Who cares what normal is?
HBO has two films here at Sundance. There's American Splendor, and this film, Normal. HBO's films are always high in production qualities, and usually on pretty interesting topics as well. Normal is no exception, centering on a family that has seemed "normal" for a long time, but one critical change leaves them questioning what "normal" is.
That change? Roy (Tom Wilkinson), husband and father in a rural town, announces to his wife after their 25th anniversary that he's been trapped in a man's body and wants to become a woman. His wife Irma (Jessica Lange) is immediately taken aback and kicks him out of the house. Roy explores his feminine side to the end of the film, slowly expanding the number of people who know. He is finally acknowledging his true feelings, and is better for it, though he suffers with everyone else the effects it has in his community.
Roy and Irma's daughter, Patty Ann, is all for it, being a bit of tomboy herself - Irma doesn't let her wear boyish things to school, and there is some real conflict there. Their son, grown up and touring as a roadie, has more of a problem when he finally returns home. There are problems at work for Roy, and also in their church, as Roy tries to join the sopranos (how ironic for an HBO produced film).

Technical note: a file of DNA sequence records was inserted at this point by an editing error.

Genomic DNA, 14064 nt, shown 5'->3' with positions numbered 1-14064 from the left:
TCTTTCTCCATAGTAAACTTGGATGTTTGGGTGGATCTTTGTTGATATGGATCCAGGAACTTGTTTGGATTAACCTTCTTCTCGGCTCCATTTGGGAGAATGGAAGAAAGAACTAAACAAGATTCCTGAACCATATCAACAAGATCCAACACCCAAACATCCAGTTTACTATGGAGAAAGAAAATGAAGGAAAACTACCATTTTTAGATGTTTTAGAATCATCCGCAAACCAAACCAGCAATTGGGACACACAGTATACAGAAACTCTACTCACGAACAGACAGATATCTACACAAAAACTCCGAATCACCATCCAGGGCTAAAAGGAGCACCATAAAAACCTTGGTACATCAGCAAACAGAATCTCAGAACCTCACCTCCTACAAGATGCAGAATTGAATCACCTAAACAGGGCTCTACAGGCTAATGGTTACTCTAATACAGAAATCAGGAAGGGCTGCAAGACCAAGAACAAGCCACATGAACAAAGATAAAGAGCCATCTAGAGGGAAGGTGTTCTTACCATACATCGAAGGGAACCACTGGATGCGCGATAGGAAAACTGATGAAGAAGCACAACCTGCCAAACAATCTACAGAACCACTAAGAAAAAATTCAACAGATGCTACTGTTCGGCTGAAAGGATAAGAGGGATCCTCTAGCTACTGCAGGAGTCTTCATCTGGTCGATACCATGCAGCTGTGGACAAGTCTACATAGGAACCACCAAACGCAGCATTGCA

The subject material is fairly serious, but there is a wide swath of humor throughout the film, leaving no scene untouched. It's not even possible to separate the two sides of the film. Looking at Wilkinson as a woman really embodies both sides of this - he's hard to take seriously, and would only barely pass, but at the same time we can tell he's trying very hard, and it's important to the character, and that's partly how we know it's so tough on him. These two sides to the movie are irreversibly married to each other here, and they manage to reinforce, rather than detract from, each other.
Wilkinson has a tough role, but gets off more easily as we focus mostly on the havoc around him. Jessica Lange has another fabulous performance, and finds a lot of detail in an already complicated character. Even young Hayden Panettiere steals a few scenes as Patty Ann.
HBO is starting to release some of their films into theaters, starting with last year's Real Women Have Curves. I'm not sure how they calculate the worthiness of a project for such treatment, and perhaps Normal doesn't quite have the broadest of appeal, but I think a lot of people would enjoy it, and would personally love to see this kind of material make it to the theaters.
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